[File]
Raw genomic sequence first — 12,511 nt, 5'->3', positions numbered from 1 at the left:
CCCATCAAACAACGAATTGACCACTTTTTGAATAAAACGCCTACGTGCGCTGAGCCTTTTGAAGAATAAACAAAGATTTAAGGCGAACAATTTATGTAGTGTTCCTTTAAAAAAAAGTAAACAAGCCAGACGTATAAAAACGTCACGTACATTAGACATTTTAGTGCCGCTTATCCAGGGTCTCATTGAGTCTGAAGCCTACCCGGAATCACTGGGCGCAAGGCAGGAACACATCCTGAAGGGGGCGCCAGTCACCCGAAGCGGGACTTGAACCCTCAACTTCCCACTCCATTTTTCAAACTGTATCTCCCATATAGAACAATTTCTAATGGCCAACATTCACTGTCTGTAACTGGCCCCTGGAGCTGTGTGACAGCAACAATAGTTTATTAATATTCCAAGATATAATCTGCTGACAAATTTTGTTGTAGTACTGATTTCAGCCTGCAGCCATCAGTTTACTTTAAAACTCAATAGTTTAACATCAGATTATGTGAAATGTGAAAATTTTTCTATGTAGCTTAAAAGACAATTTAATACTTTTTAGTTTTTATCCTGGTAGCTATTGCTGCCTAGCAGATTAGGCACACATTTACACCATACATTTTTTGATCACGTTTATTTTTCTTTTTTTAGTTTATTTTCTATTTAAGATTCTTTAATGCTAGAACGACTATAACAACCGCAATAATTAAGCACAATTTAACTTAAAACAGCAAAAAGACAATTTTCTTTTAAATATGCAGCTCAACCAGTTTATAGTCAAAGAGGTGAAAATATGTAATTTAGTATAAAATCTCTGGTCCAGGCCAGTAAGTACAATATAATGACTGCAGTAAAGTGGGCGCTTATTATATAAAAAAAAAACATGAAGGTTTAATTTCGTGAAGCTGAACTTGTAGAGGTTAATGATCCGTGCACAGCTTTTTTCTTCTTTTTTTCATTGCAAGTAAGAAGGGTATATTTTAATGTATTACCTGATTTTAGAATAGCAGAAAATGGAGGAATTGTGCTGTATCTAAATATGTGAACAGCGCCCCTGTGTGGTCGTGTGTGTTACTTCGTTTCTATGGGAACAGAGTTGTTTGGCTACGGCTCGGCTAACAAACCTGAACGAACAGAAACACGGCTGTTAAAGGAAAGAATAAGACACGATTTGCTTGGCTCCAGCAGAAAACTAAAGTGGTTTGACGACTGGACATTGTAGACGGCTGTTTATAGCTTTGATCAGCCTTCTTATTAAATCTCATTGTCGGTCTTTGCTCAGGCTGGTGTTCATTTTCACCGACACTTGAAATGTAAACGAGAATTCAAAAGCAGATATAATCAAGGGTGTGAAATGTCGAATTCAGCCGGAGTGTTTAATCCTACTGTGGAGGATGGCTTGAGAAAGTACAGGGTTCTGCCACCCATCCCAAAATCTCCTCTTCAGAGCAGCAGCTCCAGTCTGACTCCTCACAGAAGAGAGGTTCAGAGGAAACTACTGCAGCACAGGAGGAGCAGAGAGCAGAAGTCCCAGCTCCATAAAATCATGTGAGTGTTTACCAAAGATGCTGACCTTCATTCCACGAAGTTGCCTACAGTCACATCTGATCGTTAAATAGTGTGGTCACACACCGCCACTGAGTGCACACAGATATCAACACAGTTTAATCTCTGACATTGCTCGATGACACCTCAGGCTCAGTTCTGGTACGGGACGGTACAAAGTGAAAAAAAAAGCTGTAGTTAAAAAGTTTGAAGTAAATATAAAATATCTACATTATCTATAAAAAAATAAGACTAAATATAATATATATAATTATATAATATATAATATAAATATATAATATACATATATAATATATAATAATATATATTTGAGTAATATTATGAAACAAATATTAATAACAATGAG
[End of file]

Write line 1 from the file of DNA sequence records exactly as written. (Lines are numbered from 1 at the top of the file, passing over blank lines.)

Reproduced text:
Raw genomic sequence first — 12,511 nt, 5'->3', positions numbered from 1 at the left: